D.J. Harvey never quite lived up to the hype brought on by his top 50 247 Composite ranking coming out of high school. He was pegged as an athletic wing who could finish through contact who was also armed with a soft touch from beyond the arc. Harvey did decently well inside the arc. He showed exceptional skill attacking out of the pick and role, had a nice pull up game in the mid-range, and led the team in free throw rate (FTR). That sweet stroke from outside never developed though and for his career he is only a 30.9% 3P shooter. He does bring some good value on the defensive side of the ball, often having to slow down some of the best guards in the country, though he is not a lockdown defender by any stretch. The upside is there and a redshirt year in the right program could be just want Harvey needs in order to reach it. Harvey is originally from the Balitmore area, same as Coach Wojo and wouldn’t you know it, Marquette was listed by Jeff Goodman as one of the first schools to reach out to Harvey. Other schools listed were USC, Houston, Georgetown, Iowa, Auburn, Maryland, Xavier, Cincinnati, and Nevada. Assistant Coach Brett Nelson does have a history of remaking shot mechanics and developing elite shooters. Could be a match made in heaven.

15. Jahvon Quinerly- 6’1” 160 lb FR PG from Villanova
9.5 mpg, 3.3 ppg, 0.8 rpg, 0.9 apg, 0.2 spg, 0.0 bpg, 0.8 tpg, 45.7 2P%, 12 3PM, 25.0 3P%

Like Jordan Brown who was on this list earlier, Jahvon Quinerly is another story of potential unfulfilled. Coming out of high school Quinerly was a 5-star recruit by most services and en route to Tuscon to be a member of the Arizona Wildcats. Things changed as the Wildcats get caught up in the FBI probe and the tea leaves seemed to suggest the Quinerly was one of the players that put them in the FBI’s sites. Quinerly opened his recruitment and ended up a Wildcat anyway, just in a colder location with a more recent history of winning championships. His addition to Villanova made them perceived locks to win the Big East again and he was named preseason Big East Freshman of the Year. Villanova still won the Big East but Quinerly didn’t have much to do with it. He became a seldom used back of the rotation player and may have even been a locker room issue. There was a social media post in the middle of the season that seemed to be Quinerly publicly expressing some discontent with his role. Still, the skills he displayed to earn his 5-star rating are still there. He should have high majors lining up to give him another shot.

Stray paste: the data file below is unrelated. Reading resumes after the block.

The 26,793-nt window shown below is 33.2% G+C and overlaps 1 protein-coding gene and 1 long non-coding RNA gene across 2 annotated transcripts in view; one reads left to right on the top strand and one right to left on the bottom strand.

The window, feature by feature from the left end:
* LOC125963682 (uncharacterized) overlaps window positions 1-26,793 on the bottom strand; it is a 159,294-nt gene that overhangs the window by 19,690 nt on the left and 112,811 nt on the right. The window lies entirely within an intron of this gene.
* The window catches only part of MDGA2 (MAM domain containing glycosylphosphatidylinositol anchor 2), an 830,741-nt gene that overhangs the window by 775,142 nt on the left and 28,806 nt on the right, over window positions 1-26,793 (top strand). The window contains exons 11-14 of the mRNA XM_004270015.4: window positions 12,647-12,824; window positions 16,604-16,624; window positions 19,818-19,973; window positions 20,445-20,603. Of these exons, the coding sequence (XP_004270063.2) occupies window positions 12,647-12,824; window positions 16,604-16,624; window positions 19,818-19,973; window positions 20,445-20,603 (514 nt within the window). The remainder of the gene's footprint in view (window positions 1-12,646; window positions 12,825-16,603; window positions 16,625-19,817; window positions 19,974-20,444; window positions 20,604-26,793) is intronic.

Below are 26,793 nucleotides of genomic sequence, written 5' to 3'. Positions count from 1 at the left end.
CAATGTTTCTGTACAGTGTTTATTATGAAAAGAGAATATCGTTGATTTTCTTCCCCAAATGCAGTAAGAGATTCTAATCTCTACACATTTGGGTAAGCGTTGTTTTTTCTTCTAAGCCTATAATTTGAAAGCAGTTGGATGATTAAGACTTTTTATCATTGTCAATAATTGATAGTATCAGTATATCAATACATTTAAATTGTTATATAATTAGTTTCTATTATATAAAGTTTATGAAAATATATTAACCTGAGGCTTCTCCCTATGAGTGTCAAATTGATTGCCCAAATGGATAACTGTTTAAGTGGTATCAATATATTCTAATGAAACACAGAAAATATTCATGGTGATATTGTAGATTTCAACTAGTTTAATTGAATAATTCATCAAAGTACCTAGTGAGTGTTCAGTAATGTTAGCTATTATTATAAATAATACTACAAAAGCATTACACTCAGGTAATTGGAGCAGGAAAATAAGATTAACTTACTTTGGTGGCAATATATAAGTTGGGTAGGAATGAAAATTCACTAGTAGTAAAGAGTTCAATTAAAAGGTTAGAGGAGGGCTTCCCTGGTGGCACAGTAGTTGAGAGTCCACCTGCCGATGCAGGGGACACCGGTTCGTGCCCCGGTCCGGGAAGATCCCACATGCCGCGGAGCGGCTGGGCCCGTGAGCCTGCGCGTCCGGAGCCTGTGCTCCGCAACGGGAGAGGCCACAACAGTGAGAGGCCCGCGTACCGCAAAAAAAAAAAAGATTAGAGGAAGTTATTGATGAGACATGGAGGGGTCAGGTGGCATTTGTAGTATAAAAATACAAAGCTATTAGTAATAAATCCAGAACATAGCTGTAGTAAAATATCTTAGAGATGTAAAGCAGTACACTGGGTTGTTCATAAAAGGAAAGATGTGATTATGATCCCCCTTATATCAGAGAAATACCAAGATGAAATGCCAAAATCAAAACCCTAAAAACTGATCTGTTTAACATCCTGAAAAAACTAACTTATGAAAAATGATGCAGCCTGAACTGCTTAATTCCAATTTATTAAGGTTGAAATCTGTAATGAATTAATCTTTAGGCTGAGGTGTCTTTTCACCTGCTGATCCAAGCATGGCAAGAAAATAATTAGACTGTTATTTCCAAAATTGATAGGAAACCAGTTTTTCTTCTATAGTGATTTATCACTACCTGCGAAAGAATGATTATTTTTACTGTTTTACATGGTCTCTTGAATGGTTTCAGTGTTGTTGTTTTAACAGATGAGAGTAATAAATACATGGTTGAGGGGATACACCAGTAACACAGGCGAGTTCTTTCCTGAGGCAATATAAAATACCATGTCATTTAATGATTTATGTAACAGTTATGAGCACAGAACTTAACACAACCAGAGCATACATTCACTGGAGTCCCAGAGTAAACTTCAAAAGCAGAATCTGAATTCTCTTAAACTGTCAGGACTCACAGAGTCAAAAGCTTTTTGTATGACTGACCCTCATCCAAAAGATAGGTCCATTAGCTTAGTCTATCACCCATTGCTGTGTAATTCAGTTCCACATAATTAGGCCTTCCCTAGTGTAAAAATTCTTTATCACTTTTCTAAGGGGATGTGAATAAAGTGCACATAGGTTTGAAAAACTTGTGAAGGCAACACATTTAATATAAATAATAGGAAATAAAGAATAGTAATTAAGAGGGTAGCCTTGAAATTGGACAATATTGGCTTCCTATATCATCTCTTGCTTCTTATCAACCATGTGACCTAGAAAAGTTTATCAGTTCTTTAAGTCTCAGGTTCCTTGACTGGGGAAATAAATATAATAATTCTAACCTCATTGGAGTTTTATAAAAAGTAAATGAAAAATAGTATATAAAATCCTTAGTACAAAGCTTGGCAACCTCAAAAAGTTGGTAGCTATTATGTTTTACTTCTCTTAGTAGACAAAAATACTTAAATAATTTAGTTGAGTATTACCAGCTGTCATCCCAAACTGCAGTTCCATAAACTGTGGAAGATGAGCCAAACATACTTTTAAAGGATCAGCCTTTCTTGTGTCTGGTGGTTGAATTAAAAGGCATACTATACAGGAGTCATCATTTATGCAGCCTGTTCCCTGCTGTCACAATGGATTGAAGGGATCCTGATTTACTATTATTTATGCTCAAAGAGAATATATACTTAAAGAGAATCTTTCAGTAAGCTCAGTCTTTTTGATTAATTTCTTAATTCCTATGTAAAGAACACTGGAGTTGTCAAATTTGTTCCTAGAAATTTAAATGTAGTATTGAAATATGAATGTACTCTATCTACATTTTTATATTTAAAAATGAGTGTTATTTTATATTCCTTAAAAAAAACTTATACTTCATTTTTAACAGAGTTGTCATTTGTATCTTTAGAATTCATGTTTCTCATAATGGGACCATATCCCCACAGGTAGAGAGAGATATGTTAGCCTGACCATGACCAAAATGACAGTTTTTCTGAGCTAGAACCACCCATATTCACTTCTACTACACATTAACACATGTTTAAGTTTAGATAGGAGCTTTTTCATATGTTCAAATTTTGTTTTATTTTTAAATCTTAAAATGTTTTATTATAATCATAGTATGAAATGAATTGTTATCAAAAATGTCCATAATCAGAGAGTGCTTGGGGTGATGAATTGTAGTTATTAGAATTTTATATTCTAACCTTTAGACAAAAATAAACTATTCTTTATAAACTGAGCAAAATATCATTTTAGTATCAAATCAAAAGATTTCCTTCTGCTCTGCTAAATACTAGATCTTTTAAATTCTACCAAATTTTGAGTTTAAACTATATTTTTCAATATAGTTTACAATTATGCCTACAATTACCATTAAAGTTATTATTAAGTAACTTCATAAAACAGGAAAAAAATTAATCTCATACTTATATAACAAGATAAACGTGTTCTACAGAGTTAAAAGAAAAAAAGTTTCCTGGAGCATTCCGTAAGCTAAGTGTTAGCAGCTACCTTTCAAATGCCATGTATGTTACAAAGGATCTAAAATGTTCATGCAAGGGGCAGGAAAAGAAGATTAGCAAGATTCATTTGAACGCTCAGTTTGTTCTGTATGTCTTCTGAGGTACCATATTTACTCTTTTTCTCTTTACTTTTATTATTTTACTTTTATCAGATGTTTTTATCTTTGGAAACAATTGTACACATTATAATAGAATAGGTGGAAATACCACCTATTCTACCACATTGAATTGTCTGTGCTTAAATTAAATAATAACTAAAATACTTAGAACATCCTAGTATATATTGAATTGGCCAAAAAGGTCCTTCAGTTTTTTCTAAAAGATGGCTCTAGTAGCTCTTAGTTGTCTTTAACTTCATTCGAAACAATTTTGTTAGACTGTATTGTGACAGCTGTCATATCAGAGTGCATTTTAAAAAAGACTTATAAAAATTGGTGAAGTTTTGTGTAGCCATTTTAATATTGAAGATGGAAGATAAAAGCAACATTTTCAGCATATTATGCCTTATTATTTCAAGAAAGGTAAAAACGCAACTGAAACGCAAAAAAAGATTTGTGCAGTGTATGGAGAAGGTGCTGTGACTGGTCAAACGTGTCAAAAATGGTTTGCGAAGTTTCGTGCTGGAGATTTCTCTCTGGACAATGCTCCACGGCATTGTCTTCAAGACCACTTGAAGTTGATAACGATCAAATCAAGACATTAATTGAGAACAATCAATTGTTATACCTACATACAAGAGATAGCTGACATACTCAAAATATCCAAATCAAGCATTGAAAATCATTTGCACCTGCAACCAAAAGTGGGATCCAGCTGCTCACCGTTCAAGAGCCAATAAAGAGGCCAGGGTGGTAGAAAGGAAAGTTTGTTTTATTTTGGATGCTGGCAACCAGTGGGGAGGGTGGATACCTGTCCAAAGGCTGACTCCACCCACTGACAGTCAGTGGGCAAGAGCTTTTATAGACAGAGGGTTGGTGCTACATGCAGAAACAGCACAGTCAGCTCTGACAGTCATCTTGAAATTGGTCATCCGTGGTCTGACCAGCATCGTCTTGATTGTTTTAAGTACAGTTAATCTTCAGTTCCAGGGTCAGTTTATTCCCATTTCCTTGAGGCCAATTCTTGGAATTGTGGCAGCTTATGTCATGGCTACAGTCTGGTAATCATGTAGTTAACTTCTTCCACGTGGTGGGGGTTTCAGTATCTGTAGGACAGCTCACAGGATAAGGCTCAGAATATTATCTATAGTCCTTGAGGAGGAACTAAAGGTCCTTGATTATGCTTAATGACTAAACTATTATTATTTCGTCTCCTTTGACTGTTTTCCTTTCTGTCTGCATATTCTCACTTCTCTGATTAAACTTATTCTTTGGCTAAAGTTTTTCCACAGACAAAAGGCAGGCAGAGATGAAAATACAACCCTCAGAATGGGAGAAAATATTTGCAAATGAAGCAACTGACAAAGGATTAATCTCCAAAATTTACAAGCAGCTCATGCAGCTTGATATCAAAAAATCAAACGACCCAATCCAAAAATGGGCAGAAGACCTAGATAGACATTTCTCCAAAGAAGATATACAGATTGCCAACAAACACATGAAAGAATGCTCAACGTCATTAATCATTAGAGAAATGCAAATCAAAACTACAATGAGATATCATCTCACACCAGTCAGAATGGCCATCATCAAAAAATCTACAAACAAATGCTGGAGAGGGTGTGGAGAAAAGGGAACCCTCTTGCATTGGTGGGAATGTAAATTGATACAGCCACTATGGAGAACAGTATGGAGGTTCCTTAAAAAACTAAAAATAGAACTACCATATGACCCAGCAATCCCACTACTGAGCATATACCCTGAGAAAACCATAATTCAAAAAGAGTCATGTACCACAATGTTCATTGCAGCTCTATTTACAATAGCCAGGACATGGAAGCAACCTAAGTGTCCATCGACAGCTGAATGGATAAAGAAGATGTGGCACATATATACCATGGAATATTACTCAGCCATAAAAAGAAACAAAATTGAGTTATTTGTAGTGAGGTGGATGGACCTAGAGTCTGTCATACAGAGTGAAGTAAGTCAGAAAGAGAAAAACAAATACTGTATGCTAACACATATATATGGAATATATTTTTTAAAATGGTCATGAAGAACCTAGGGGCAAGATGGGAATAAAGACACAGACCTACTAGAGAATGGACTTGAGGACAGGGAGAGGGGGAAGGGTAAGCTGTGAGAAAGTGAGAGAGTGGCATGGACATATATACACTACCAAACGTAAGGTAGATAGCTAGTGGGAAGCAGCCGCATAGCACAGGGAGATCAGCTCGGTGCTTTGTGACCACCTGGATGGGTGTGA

The next 15 transfers we are watching:
Chase Audige- 6’4” 190 lb FR SG from William & Mary
Jemarl Baker Jr- 6’4” 180 RSFR SG from Kentucky
DeAundre Ballard- 6’6” 195 lb SO SG from Florida
Desmond Cambridge- 6’4” 180 lb SO SG from Brown
Jordan Davis- 6’3” 186 lb SO SG from Dayton
Javon Freeman-Liberty- 6’4” 170 lb FR SG from Vaparaiso
Amauri Hardy- 6’2” 175 lb SO PG from UNLV
Jalen Harris- 6’4” 190 lb JR PG from Nevada
Nick Honor- 5’10 193 lb FR PG from Fordham
Noah Horchler- 6’8” 200 lb JR PF from North Florida
Khavon Moore- 6’8 185 lb FR SF from Texas Tech
Landers Nolley II- 6’7” 210 lb FR SG from Virginia Tech
Janaud “JD” Notae- 6’2” 190 lb SO SG from Jacksonville
Joel Ntambwe- 6’8” 207 lb FR SF from UNLV
Stanley Umude- 6’8 183 lb SO SF from South Dakota


Advertisements

Tags: , , , , , ,

Categories: Analysis, Offseason, Recruiting

Author:Ryan Jackson

Texas A&M Professional, Marquette Fantatic

Subscribe

Subscribe to our RSS feed and social profiles to receive updates.

No comments yet.

Leave a Reply

Fill in your details below or click an icon to log in:

WordPress.com Logo

You are commenting using your WordPress.com account. Log Out /  Change )

Google photo

You are commenting using your Google account. Log Out /  Change )

Twitter picture

You are commenting using your Twitter account. Log Out /  Change )

Facebook photo

You are commenting using your Facebook account. Log Out /  Change )

Connecting to %s